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Key Ingredients to Effective Vaccines
As part of our vaccine platform, we work on adjuvant development. We have developed multiple adjuvant formulations, and are working with collaborators in various disease areas spanning preclinical studies and clinical trials.
Benefits of adjuvants
- Improves immune response
- Broadens vaccine protections
- Reduces the amount of antigen needed
Vaccines have several components. Antigens stimulate antibodies in the immune system to combat infectious diseases. Adjuvants are substances added to vaccines that enhance the ability of antigens to stimulate the body's immune response. "Adjuvant" comes from the Latin word adiuvare, meaning "to help."
Current Vaccine Challenges
Few new effective vaccines have been recently developed. If we could protect the global population from infectious disease pathogens such as MTB, HIV and the malaria parasite by vaccination, we could dramatically advance global health and reduce the health care costs that burden many governments.
We have been able to develop defined molecules that stimulate an early warning signal in the body's immune system, thereby causing a powerful and broad immune response to defined antigens. We are studying how this stimulation translates into broad protection against various pathogens and helps reduce the required vaccine dose and number of shots a patient needs. We are also researching how these molecules may help overcome aging of the immune system in the elderly.
We are enabling worldwide access to our immune-enhancing technologies. As these molecules pass regulatory testing, we have actively sought opportunities for their commercial manufacture around the globe. We are in the process of transferring our technology to many sites, including India, Romania, and Brazil.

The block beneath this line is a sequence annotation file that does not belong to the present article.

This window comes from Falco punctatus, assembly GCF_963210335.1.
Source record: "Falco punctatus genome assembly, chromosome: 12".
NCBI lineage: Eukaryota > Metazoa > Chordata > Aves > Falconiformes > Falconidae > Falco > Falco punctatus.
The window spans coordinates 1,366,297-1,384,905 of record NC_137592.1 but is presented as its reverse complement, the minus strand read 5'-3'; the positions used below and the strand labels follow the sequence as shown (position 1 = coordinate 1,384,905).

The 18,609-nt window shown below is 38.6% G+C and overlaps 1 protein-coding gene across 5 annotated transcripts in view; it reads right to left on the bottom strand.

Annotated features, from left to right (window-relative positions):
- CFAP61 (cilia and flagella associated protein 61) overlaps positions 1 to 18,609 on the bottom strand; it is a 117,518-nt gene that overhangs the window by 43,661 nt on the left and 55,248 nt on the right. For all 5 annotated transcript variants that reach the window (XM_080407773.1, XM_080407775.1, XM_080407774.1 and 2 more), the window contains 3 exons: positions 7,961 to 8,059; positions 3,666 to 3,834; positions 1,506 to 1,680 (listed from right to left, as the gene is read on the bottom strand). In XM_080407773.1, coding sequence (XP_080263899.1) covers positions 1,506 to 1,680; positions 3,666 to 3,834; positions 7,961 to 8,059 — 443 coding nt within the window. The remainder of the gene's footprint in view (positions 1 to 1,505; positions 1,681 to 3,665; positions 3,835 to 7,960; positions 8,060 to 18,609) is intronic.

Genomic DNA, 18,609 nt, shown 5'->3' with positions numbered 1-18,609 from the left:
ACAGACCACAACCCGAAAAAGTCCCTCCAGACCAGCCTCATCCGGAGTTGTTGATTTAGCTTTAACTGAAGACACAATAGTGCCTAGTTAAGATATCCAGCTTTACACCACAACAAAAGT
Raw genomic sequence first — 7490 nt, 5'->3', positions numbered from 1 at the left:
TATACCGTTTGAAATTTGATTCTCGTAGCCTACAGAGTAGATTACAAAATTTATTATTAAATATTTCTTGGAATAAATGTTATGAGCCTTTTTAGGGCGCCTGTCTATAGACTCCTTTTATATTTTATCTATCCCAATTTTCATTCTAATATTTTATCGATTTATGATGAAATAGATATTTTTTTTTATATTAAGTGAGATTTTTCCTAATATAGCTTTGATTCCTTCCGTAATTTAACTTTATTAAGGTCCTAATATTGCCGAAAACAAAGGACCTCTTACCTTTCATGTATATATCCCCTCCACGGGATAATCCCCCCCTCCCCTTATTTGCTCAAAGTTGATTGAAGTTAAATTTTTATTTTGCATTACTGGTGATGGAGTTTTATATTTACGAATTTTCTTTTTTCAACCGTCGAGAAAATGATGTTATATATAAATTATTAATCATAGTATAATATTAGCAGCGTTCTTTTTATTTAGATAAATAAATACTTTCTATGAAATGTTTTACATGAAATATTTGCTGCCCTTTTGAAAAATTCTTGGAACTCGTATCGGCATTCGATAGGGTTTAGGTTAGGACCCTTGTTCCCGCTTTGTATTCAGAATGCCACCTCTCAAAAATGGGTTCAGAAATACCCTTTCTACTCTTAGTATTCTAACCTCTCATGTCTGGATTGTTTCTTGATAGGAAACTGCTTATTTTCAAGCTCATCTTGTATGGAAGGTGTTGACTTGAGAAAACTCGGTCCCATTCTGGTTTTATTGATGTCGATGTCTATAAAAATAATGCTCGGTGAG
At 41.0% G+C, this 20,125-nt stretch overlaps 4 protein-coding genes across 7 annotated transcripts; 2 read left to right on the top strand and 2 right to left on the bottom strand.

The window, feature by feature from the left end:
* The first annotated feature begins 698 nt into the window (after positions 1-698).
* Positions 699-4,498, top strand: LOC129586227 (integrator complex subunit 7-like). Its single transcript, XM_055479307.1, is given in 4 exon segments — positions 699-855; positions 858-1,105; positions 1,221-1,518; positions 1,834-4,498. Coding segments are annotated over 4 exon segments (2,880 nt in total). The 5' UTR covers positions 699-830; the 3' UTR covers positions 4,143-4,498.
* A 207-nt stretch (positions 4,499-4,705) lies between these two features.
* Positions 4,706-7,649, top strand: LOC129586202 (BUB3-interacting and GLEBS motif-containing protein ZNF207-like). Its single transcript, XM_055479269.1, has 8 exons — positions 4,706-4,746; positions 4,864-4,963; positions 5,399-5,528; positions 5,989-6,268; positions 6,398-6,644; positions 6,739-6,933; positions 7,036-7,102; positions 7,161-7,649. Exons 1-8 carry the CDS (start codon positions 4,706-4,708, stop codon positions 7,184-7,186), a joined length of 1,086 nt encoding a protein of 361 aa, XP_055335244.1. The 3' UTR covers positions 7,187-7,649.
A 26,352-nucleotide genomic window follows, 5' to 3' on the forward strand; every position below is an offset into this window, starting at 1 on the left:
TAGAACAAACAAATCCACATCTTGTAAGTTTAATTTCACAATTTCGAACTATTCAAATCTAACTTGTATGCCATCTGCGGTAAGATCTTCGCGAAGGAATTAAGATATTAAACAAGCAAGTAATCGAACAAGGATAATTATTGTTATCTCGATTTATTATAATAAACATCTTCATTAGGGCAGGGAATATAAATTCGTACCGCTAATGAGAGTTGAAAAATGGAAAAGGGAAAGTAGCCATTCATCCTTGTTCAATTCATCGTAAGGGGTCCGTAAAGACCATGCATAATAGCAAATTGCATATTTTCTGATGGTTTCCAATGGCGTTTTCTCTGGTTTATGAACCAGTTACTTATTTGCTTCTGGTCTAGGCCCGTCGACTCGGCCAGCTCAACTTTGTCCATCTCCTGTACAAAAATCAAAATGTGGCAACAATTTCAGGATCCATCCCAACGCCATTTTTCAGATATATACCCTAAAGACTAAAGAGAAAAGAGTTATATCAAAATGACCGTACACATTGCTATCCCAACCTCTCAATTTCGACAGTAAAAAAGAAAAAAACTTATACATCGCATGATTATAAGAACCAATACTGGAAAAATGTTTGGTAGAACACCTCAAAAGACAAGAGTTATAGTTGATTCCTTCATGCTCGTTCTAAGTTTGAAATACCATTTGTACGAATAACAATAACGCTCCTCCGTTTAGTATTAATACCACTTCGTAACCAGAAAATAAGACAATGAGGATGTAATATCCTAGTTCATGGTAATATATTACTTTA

Coler RN, Bertholet S, Moutaftsi M, Guderian JA, Windish HP, Baldwin SL, Laughlin EM, Duthie MS, Fox CB, Carter D, Friede M, Vedvick TS, Reed SG "Development and Characterization of Synthetic Glucopyranosyl Lipid Adjuvant System as a Vaccine Adjuvant". PLoS ONE 6(1): 2011 Jan.
Lousada-Dietrich S, Jogdanda PS, Jepsena S, Pintob VV, Ditlev SB, Christiansen M, Larsen SO, Fox CB, Raman VS, Howard RF, Vedvick TS, Ireton G, Carter D, Reed SG, and Theisen M, "A synthetic TLR4 agonist formulated in an emulsion enhances humoral and Type 1 cellular immune responses against GMZ2 — a GLURP-MSP3 fusion protein malaria vaccine candidate" accepted Feb 2011, Vaccine
Carter D, Reed SG. "Role of adjuvants in modeling the immune response" Curr Opin HIV AIDS. 2010 Sep;5(5):409-13.
Duthie MS, Windish HP, Fox CB, Reed SG. 2011. Use of defined TLR ligands as adjuvants within human vaccines. Immunol Rev 239: 178-96
Anna Marie Beckmann